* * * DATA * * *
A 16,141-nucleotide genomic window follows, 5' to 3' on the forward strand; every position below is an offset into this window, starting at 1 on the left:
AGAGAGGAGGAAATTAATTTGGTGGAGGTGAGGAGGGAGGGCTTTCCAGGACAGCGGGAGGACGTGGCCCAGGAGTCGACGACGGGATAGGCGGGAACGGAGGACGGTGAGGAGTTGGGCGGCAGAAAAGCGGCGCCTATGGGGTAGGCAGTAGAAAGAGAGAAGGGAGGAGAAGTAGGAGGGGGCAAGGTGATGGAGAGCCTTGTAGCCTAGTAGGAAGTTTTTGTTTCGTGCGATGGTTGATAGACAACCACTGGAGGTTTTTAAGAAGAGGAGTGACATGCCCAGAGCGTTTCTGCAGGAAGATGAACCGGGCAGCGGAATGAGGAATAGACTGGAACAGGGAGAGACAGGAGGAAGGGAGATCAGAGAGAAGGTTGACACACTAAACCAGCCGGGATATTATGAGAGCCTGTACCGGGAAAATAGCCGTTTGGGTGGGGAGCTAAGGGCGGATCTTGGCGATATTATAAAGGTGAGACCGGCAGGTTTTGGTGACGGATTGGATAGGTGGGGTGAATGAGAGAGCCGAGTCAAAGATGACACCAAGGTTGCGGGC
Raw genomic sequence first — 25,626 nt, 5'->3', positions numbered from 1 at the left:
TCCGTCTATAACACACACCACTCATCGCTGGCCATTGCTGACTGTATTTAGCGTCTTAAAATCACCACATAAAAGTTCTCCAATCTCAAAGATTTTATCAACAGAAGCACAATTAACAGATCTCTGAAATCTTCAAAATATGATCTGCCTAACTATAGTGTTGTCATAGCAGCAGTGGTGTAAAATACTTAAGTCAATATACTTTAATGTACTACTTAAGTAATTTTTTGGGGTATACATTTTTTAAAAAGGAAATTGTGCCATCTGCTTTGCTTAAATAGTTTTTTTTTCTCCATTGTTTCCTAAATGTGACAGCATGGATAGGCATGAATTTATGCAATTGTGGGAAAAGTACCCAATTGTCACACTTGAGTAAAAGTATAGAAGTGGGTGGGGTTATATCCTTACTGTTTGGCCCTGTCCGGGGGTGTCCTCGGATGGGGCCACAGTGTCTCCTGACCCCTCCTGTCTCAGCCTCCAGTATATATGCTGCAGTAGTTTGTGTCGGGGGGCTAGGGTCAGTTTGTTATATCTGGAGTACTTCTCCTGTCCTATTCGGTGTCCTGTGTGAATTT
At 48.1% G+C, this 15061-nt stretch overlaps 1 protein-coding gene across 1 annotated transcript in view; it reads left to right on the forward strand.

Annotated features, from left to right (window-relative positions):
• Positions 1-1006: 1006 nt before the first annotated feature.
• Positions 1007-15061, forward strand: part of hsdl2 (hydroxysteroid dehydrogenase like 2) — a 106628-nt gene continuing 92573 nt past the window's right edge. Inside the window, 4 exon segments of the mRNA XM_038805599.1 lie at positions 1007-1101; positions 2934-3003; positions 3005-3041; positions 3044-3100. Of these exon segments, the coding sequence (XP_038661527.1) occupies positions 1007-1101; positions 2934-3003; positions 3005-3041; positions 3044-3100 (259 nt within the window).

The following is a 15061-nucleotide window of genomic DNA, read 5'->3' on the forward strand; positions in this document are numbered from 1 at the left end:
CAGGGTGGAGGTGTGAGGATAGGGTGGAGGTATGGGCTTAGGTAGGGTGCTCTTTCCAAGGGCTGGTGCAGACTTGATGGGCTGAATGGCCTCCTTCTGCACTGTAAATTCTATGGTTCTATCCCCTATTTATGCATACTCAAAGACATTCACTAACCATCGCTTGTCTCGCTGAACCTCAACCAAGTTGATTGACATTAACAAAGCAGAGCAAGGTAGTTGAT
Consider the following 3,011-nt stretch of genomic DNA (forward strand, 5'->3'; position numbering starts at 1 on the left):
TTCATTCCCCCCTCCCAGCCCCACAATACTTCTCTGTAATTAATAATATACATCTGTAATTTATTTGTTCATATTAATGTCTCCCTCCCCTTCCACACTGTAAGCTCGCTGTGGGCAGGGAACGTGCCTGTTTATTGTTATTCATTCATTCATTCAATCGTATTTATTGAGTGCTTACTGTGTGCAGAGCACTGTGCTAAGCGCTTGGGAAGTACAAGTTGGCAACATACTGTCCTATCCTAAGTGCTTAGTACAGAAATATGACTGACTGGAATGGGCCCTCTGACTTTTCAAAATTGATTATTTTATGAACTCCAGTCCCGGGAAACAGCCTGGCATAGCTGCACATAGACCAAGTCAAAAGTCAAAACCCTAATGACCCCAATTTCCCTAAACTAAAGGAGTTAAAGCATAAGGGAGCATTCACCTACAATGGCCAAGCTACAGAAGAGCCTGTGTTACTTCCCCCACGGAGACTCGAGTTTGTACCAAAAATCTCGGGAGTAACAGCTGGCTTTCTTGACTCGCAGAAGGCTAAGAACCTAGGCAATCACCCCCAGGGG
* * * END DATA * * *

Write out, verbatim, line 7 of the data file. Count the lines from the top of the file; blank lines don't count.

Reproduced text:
• Positions 1-1006: 1006 nt before the first annotated feature.